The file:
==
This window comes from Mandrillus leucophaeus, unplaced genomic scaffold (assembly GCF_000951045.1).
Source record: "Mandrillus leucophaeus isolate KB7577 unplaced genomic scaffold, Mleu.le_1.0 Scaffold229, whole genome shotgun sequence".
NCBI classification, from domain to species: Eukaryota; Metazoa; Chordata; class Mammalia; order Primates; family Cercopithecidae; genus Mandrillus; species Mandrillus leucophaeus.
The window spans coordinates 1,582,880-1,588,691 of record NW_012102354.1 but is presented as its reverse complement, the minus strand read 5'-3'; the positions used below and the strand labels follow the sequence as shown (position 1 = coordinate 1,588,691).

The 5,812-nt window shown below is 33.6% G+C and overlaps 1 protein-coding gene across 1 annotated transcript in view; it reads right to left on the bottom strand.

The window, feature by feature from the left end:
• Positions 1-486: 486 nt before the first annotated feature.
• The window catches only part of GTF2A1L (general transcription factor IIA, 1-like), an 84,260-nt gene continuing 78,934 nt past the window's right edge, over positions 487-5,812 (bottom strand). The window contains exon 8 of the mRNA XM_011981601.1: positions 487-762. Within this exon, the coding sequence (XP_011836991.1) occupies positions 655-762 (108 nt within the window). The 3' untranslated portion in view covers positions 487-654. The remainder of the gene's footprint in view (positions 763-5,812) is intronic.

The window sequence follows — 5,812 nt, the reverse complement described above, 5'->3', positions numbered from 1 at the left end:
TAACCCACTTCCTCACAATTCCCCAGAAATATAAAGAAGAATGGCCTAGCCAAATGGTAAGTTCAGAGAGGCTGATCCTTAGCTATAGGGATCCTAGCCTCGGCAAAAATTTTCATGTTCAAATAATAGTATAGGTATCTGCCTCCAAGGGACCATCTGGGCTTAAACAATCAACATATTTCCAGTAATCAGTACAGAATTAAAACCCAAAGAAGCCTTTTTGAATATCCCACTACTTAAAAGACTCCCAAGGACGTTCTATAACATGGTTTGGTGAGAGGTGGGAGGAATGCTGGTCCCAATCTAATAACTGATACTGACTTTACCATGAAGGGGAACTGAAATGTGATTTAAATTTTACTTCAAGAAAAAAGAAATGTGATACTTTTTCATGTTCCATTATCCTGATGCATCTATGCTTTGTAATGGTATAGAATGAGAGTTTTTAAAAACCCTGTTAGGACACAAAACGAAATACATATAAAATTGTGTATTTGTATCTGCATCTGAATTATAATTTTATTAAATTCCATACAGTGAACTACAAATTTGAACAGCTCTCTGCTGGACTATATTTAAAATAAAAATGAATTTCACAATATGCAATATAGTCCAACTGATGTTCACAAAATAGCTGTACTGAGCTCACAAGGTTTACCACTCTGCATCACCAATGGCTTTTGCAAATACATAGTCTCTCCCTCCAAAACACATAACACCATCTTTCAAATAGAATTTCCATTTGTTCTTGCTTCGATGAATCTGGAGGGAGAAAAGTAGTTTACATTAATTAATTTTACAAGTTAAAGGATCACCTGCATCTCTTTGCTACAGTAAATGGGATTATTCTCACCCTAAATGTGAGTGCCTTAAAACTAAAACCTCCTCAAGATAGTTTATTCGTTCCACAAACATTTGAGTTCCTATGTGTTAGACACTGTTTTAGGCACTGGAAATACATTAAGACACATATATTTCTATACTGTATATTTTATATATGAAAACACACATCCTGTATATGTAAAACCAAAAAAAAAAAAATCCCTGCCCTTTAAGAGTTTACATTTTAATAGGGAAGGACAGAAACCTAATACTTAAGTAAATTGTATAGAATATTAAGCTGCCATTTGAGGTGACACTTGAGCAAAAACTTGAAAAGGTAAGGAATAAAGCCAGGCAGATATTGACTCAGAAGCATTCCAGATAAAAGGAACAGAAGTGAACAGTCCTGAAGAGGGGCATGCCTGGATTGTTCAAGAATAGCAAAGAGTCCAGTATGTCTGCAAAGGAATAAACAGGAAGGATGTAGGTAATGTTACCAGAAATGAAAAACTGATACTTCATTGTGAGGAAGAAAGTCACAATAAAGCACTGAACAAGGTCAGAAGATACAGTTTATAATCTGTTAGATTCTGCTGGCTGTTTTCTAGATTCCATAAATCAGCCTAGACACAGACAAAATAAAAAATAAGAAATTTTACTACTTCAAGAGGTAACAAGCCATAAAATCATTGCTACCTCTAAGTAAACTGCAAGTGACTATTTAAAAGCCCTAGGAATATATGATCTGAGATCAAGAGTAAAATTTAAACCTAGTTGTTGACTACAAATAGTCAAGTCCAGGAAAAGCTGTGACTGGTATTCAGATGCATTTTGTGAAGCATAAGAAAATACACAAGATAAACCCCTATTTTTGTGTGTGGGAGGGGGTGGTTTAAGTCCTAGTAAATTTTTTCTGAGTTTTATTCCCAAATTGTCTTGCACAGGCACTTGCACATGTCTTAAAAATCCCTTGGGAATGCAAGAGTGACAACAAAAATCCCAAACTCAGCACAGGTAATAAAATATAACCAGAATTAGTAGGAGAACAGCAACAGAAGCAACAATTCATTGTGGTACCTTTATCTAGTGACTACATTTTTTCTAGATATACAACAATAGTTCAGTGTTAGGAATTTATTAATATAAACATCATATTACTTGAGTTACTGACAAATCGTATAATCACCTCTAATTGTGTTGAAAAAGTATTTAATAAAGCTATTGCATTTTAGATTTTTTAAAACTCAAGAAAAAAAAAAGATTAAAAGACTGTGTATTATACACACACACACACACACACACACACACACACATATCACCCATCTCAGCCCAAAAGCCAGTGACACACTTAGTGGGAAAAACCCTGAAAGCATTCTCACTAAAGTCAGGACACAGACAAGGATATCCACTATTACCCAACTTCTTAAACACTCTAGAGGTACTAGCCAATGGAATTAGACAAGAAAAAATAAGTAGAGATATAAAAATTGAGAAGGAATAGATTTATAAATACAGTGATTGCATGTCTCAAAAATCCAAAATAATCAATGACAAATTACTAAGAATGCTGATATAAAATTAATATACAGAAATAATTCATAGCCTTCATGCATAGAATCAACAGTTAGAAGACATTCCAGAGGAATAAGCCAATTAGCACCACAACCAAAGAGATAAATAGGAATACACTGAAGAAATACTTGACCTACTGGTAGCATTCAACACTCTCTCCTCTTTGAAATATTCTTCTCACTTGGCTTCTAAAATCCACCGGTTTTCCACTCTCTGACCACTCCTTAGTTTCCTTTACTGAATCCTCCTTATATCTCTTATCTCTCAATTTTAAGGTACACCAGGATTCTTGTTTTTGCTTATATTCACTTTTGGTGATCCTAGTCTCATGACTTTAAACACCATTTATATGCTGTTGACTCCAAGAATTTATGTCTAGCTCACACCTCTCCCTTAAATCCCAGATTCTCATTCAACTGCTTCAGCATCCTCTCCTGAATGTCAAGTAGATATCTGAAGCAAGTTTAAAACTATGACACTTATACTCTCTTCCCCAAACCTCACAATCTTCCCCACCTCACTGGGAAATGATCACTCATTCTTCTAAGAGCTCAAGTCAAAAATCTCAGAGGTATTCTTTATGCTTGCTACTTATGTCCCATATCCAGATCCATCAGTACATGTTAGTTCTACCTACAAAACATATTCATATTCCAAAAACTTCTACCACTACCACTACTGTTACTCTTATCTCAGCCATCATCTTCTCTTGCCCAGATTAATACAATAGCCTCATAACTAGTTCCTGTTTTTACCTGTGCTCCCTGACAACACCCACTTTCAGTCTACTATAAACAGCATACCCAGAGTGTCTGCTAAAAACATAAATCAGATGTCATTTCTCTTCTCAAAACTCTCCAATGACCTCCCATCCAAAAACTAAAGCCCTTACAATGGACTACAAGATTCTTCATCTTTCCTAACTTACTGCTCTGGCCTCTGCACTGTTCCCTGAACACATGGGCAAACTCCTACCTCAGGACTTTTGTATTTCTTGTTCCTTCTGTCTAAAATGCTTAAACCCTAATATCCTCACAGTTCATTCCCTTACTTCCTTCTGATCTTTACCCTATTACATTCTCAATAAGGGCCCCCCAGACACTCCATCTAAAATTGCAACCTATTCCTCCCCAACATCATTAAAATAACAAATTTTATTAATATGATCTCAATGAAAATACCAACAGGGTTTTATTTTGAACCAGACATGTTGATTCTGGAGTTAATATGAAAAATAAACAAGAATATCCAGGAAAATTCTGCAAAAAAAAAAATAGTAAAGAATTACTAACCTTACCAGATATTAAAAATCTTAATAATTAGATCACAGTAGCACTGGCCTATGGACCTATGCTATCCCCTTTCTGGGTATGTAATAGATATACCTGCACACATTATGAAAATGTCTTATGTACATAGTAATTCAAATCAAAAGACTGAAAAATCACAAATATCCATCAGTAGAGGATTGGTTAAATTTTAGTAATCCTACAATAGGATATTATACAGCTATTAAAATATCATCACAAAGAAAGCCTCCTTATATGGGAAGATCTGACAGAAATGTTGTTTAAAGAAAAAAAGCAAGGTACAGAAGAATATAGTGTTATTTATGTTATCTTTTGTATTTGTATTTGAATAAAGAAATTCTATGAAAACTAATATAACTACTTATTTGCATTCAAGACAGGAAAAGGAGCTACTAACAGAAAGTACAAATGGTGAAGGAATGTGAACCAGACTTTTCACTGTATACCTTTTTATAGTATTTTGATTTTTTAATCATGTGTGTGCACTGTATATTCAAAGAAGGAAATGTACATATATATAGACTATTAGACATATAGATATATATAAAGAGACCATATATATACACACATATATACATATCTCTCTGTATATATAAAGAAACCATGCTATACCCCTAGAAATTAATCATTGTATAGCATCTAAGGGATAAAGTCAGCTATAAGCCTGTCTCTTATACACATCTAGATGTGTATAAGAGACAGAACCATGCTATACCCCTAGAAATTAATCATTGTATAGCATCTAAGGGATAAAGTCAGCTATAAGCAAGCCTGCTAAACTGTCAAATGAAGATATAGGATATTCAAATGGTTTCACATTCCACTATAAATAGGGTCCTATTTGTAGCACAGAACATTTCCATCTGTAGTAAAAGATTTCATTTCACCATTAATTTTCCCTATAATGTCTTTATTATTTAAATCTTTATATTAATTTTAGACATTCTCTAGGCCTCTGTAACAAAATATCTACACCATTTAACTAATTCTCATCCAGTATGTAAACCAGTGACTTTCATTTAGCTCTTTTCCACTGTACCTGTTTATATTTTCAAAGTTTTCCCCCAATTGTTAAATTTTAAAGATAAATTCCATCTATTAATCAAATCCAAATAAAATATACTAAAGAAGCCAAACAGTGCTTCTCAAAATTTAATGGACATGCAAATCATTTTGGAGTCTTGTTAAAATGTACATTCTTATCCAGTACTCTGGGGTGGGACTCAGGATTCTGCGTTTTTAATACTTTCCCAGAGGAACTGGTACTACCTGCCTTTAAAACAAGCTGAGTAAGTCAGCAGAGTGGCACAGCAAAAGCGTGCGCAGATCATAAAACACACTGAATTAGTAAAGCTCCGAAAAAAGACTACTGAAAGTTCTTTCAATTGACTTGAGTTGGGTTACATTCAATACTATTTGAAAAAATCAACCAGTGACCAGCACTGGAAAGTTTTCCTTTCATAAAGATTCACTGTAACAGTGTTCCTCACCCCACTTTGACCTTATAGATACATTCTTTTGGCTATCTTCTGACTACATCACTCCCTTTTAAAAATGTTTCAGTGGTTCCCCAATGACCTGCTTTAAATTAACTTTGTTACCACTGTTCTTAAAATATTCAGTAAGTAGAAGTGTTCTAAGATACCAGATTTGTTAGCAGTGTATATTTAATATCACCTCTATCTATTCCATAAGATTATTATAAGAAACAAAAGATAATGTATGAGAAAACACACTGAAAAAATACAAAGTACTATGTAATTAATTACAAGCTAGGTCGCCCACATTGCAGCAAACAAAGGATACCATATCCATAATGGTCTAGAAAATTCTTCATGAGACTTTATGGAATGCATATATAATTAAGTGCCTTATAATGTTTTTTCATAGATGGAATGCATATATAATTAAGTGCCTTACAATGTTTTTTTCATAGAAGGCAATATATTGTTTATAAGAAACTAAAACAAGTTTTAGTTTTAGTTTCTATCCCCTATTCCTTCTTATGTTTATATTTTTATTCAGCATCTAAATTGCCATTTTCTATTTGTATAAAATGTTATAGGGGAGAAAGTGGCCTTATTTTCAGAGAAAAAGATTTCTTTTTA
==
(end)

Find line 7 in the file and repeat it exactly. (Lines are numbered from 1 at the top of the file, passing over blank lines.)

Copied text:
• Positions 1-486: 486 nt before the first annotated feature.